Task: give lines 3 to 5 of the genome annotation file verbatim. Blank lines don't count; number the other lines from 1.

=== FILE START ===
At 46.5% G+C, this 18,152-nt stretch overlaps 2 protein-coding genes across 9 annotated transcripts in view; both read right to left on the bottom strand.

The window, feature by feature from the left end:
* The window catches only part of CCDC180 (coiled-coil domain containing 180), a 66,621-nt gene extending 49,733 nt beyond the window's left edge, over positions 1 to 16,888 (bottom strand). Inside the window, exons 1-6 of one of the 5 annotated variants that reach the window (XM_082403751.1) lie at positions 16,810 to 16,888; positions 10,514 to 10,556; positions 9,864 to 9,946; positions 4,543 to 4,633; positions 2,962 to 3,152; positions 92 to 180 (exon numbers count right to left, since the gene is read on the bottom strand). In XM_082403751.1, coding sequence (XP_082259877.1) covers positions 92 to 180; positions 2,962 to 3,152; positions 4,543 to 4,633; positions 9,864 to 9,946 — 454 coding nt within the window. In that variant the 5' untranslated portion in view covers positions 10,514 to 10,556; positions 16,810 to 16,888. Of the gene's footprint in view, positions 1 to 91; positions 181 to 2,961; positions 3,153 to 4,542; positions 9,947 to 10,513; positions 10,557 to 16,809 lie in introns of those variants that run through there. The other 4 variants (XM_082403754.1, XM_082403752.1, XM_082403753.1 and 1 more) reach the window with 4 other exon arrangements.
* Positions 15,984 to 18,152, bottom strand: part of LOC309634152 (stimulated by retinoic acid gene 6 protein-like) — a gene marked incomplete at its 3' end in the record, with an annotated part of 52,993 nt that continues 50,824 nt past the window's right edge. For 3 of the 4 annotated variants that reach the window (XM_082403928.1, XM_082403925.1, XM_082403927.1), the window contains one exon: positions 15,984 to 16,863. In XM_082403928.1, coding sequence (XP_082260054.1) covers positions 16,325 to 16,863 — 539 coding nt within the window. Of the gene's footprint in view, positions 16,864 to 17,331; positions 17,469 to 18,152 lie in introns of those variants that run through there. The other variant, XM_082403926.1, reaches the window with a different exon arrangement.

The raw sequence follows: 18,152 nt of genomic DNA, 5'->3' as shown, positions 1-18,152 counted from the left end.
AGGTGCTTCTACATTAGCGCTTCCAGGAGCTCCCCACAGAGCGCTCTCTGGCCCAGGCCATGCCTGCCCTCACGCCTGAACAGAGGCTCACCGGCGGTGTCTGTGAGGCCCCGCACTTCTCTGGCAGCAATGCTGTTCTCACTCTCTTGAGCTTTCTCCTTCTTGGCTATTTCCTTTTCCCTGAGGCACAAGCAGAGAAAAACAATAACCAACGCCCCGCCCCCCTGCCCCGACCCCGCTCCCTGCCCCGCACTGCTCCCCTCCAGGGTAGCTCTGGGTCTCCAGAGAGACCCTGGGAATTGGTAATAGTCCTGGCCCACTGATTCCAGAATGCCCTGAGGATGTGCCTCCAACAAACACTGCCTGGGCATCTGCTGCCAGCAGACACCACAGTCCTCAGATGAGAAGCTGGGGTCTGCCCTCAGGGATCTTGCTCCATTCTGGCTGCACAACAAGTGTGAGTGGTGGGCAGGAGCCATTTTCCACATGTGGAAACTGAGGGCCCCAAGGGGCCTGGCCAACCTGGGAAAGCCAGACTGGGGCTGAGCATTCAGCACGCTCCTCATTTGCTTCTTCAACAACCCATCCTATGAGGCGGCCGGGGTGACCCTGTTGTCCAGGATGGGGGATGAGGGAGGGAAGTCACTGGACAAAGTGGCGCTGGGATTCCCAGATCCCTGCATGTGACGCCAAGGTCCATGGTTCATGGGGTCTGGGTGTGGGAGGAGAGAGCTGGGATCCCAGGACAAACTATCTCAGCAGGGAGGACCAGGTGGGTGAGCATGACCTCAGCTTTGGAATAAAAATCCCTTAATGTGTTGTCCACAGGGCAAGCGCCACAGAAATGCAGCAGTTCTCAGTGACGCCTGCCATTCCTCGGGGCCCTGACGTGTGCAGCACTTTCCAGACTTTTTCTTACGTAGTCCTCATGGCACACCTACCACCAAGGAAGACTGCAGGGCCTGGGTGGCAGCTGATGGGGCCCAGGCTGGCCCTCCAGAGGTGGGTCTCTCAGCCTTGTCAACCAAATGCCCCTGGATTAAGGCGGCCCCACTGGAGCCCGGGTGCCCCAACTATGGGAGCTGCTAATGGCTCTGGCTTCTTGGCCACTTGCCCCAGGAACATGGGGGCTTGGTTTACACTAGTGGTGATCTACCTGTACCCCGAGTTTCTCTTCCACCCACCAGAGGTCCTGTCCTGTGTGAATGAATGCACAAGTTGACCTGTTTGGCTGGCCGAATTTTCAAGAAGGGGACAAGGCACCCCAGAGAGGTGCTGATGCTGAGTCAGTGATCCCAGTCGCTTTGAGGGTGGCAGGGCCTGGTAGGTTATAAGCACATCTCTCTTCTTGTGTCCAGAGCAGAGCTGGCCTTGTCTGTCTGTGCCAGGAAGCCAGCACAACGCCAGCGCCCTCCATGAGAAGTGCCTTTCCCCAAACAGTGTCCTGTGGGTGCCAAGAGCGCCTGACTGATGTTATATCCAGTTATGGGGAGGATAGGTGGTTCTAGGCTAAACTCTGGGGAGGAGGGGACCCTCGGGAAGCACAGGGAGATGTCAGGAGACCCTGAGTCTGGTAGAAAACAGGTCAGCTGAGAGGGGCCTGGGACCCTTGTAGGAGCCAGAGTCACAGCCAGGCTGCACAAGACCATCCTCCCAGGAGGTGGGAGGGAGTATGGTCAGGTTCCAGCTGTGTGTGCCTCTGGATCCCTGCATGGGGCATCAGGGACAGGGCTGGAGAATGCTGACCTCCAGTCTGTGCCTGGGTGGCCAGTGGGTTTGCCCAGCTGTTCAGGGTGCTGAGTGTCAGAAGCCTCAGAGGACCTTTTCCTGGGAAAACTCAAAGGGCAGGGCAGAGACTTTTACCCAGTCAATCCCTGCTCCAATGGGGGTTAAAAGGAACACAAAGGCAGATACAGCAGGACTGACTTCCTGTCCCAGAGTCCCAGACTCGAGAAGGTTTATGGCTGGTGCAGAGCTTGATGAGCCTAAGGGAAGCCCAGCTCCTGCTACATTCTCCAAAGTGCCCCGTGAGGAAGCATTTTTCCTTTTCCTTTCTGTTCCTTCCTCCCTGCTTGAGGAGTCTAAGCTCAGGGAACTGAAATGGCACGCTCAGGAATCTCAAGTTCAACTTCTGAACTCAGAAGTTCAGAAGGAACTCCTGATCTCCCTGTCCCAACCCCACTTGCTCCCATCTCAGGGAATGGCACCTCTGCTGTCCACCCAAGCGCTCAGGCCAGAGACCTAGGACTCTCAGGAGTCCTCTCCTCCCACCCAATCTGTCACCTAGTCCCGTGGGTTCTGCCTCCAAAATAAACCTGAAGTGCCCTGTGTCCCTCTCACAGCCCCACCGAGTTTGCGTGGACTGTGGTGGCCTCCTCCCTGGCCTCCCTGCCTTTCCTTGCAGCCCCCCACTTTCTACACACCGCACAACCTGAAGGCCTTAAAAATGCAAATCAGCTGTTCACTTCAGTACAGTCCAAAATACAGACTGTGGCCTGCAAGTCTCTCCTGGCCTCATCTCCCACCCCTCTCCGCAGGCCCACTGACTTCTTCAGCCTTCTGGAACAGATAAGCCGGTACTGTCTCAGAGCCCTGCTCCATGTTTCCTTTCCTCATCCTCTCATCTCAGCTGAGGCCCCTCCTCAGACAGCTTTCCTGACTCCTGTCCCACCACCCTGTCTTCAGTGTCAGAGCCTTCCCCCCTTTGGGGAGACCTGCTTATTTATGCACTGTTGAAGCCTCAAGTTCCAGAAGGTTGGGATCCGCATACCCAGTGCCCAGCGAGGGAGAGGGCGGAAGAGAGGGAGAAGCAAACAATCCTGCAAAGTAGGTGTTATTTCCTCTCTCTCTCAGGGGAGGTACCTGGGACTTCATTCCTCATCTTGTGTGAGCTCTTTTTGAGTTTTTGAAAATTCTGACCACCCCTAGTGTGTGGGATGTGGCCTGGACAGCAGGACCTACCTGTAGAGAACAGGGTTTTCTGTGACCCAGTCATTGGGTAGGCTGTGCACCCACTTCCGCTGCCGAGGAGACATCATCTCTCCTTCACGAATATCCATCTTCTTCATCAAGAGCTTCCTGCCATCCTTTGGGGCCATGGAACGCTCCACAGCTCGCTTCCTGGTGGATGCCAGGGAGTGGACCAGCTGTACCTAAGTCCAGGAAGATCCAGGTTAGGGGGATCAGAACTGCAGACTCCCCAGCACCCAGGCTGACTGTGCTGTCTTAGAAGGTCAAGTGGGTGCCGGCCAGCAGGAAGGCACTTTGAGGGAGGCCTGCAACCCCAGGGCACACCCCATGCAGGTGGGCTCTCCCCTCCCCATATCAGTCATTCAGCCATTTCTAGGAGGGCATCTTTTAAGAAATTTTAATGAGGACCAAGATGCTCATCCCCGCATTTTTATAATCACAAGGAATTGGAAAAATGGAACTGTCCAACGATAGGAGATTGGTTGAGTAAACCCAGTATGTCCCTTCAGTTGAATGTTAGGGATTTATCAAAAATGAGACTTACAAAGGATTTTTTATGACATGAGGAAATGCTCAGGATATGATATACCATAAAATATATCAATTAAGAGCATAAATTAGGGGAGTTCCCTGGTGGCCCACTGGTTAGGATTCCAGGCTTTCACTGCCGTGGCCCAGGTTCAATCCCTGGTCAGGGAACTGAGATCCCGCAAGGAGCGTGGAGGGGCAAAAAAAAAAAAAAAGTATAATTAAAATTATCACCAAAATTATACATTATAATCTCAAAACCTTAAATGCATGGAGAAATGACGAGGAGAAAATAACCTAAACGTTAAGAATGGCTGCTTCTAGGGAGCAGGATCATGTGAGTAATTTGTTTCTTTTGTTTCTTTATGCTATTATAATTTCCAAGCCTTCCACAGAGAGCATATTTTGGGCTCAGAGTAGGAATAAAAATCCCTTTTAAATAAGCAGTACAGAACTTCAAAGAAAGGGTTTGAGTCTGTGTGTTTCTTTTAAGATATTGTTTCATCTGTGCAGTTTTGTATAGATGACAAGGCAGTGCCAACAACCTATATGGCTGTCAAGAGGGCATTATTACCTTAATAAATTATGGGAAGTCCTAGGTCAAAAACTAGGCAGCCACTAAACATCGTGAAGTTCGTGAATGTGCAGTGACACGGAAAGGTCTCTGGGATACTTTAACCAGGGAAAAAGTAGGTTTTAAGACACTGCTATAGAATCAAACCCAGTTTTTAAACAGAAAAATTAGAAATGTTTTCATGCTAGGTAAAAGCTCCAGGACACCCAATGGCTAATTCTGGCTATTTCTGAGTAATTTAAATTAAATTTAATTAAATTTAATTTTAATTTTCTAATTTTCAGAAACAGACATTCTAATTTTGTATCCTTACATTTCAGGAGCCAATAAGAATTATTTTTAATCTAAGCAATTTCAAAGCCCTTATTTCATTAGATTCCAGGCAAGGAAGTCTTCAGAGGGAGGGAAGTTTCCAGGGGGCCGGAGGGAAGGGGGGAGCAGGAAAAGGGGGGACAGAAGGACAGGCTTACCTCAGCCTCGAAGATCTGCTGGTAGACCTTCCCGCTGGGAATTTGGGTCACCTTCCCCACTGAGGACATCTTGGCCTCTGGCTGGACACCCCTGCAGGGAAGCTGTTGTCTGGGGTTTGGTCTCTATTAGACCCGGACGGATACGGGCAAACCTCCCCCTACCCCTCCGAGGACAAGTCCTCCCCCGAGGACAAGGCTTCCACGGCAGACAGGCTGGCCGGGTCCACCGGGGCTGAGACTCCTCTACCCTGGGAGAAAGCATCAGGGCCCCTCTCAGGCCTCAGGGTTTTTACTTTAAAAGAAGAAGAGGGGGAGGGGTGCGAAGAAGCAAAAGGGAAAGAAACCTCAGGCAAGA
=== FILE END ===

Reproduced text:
* The window catches only part of CCDC180 (coiled-coil domain containing 180), a 66,621-nt gene extending 49,733 nt beyond the window's left edge, over positions 1 to 16,888 (bottom strand). Inside the window, exons 1-6 of one of the 5 annotated variants that reach the window (XM_082403751.1) lie at positions 16,810 to 16,888; positions 10,514 to 10,556; positions 9,864 to 9,946; positions 4,543 to 4,633; positions 2,962 to 3,152; positions 92 to 180 (exon numbers count right to left, since the gene is read on the bottom strand). In XM_082403751.1, coding sequence (XP_082259877.1) covers positions 92 to 180; positions 2,962 to 3,152; positions 4,543 to 4,633; positions 9,864 to 9,946 — 454 coding nt within the window. In that variant the 5' untranslated portion in view covers positions 10,514 to 10,556; positions 16,810 to 16,888. Of the gene's footprint in view, positions 1 to 91; positions 181 to 2,961; positions 3,153 to 4,542; positions 9,947 to 10,513; positions 10,557 to 16,809 lie in introns of those variants that run through there. The other 4 variants (XM_082403754.1, XM_082403752.1, XM_082403753.1 and 1 more) reach the window with 4 other exon arrangements.
* Positions 15,984 to 18,152, bottom strand: part of LOC309634152 (stimulated by retinoic acid gene 6 protein-like) — a gene marked incomplete at its 3' end in the record, with an annotated part of 52,993 nt that continues 50,824 nt past the window's right edge. For 3 of the 4 annotated variants that reach the window (XM_082403928.1, XM_082403925.1, XM_082403927.1), the window contains one exon: positions 15,984 to 16,863. In XM_082403928.1, coding sequence (XP_082260054.1) covers positions 16,325 to 16,863 — 539 coding nt within the window. Of the gene's footprint in view, positions 16,864 to 17,331; positions 17,469 to 18,152 lie in introns of those variants that run through there. The other variant, XM_082403926.1, reaches the window with a different exon arrangement.

The raw sequence follows: 18,152 nt of genomic DNA, 5'->3' as shown, positions 1-18,152 counted from the left end.